But they are hellaciously expensive due to the fact that the machines are so expensive, and like computers, become obsolete within about 5 years – you have to pay of the multi-million dollar cost of the machine and make a reasonable profit within about 5 years. 

Let me tell you from personal experience how they get overused: In 2004 I tore a cartilage (posterior third of the media meniscus if you need to know) in my right knee. I KNEW I tore a cartilage – I had the right kind of injury, the right symptoms, and the right findings on exam. I called up an orthopedic surgeon friend of mine and asked “Do you want to operate on my knee?” Somewhat dryly he said “Well, I think I should examine you first!”. 

So I went to see him. He did a regular X-ray – only $60 – pretty reasonable, and my exam showed ALL the classic findings of a torn meniscus. I told him I was ready for surgery (I couldn’t run or do the martial arts classes I was taking at the time) – but he insisted on an MRI – I suspect because he was nervous about malpractice operating on a doctor in case the surgery was unnecessary – a risk I was willing to take – I would have signed papers releasing him from all liability. 

Guess what – the $1,700 MRI showed a torn cartilage, I had surgery, and my knee is 99% as good as before I tore the cartilage – so basically the $1,700 (which was about half my total operation cost) was health care money down the toilet. 

This is important: in the pre-MRI days, I would have been operated on based on my history, exam findings, and X-ray. 

Now, my back and my neck – I have had recurring problems with both. The back issue came from lifting a heavy table the wrong way. It flares up every 8 – 9 years, I rest it, use a heating pad, take some ibuprofen or naproxen and cyclobenzaprine – and it gets all better.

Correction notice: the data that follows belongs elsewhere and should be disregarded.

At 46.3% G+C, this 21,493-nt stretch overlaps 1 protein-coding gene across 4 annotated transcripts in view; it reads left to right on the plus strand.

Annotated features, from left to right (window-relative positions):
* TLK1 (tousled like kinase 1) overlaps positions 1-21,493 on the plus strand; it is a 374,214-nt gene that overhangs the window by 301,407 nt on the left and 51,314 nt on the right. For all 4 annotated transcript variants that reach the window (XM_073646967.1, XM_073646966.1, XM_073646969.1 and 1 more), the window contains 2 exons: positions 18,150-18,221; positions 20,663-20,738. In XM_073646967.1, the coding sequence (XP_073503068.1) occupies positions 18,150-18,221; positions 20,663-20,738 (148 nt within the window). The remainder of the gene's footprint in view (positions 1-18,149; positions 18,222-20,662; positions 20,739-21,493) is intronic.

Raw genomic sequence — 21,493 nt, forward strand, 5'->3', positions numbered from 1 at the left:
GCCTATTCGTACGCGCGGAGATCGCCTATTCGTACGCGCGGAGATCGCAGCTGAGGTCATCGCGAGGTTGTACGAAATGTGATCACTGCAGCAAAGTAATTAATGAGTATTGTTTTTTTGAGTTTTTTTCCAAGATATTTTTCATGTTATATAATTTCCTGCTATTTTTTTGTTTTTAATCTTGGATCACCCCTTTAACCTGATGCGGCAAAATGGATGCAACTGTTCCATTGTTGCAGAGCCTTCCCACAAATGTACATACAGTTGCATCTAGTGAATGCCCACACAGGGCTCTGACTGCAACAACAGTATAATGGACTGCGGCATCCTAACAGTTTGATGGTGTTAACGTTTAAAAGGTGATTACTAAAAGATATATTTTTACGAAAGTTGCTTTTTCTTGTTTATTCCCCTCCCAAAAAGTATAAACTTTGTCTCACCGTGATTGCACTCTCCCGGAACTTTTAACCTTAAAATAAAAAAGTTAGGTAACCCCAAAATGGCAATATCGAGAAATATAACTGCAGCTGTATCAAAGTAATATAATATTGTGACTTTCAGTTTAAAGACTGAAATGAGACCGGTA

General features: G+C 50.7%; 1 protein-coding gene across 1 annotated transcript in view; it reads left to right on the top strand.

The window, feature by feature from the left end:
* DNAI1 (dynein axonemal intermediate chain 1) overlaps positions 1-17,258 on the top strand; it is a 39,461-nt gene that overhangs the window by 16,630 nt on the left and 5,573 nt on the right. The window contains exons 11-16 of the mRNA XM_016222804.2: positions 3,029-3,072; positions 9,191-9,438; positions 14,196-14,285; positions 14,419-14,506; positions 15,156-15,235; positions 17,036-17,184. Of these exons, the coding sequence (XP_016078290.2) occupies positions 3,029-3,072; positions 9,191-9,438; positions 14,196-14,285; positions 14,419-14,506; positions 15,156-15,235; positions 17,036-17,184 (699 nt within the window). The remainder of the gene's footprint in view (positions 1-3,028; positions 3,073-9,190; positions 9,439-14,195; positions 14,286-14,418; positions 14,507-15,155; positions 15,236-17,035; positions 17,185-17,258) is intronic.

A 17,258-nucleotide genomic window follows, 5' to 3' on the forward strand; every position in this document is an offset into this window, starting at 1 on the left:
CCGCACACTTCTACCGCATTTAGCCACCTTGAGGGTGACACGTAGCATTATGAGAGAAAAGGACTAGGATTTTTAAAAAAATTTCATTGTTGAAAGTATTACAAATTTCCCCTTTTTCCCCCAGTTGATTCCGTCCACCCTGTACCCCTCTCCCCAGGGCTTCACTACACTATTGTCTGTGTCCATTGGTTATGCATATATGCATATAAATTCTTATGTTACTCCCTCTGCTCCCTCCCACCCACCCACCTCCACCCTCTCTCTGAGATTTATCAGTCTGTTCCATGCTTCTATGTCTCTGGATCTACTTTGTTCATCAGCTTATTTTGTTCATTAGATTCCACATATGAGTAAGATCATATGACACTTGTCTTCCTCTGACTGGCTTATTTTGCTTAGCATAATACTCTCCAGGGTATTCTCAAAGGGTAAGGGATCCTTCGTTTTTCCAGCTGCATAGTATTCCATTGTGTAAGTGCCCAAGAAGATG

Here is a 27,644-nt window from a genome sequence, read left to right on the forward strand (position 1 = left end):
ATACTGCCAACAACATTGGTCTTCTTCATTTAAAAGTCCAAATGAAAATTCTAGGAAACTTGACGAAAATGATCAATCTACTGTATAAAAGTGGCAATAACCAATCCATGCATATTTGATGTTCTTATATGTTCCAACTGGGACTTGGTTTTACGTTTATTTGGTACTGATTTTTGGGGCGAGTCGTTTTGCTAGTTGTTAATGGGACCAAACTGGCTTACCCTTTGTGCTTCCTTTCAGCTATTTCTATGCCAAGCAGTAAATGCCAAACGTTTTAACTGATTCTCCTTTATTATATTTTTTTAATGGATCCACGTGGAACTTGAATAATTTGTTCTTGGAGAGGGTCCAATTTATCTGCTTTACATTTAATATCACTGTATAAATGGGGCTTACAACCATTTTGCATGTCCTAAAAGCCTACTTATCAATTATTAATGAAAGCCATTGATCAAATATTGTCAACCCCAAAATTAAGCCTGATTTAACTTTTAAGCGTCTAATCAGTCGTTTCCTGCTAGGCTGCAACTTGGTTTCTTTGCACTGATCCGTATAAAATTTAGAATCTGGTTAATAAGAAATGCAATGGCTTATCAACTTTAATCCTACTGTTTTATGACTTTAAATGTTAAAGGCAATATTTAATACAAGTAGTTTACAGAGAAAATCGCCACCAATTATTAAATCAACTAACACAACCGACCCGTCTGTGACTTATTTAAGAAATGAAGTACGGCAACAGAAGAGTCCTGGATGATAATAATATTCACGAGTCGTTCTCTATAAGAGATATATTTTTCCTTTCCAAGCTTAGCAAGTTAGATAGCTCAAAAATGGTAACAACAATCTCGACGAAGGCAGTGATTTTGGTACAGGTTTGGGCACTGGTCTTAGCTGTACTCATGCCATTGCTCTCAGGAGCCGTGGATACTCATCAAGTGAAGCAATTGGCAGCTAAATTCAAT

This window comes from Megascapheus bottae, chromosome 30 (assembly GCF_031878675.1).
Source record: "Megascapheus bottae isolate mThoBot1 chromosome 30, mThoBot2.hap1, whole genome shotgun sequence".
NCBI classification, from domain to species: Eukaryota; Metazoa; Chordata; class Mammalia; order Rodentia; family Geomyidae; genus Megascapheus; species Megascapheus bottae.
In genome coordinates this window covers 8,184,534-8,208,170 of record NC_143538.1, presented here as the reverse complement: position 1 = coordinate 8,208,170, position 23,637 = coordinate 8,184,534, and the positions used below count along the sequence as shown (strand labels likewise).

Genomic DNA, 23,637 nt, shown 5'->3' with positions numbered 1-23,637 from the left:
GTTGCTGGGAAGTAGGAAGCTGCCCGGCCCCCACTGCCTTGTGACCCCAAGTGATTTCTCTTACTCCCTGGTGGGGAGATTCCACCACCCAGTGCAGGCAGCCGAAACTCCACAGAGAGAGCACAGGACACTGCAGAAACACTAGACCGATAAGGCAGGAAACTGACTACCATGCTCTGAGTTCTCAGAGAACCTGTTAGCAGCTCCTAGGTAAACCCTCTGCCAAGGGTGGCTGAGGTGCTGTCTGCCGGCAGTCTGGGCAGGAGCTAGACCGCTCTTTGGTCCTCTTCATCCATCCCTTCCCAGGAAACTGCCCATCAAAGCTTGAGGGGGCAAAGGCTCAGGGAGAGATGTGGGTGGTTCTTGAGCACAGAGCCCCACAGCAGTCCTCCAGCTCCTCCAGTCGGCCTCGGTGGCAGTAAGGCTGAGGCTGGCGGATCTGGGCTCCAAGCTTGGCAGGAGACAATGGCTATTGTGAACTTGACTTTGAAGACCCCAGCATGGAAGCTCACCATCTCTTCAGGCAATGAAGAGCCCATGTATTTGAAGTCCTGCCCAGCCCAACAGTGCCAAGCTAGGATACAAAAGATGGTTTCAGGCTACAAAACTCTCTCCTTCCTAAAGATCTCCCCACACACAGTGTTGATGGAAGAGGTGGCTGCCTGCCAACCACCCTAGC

In 1993, I tore something in my neck – I was lifting weights with my neck with a head harness. I was going up in weight and got to 37.5 pounds. As I extended my neck, I heard and felt a tearing sound. Idiot that I am, instead of dropping the weight, I finished the rep and REALLY heard and felt something tear. I had God-awful pain – for about a week, if I had to roll over in bed, I had to hold my head with my hands so my neck didn’t bear the weight – but I got better. 

Once or twice a year it flares up, I have trouble swiveling my neck to back up my car. A chiropractor friend of mine gives me a free adjustment and it’s all better within 24 hours. 

Now – here’s the deal – I don’t NEED an MRI of my neck or back. I’m SURE I have torn discs and/or ligaments – but I ALWAYS get better with very inexpensive meds, and a heating pad, plus chiropractic adjustment. BUT – every patient with spinal pain wants an MRI these days. ALL of them. 

The fact is – it doesn’t matter a hill of beans if an MRI shows torn disc/ligaments UNLESS surgery is being contemplated. The indications for surgery are VERY CLEAR – they are loss of sensation or strength in a limb, loss of bowel or bladder control in the case of a very low back injury, or what is called “parasthesias” – burning, tingling, shock-like feelings, etc in a limb. 

The most serious of these is weakness – if a person has injured their spine, and are weak in a limb, they almost all need surgery or they will be permanently paralyzed/disabled. In these instances, and MRI is marvelous – it will show the surgeon perfectly where the problem is, so he/she knows exactly where to operate and what needs to be done.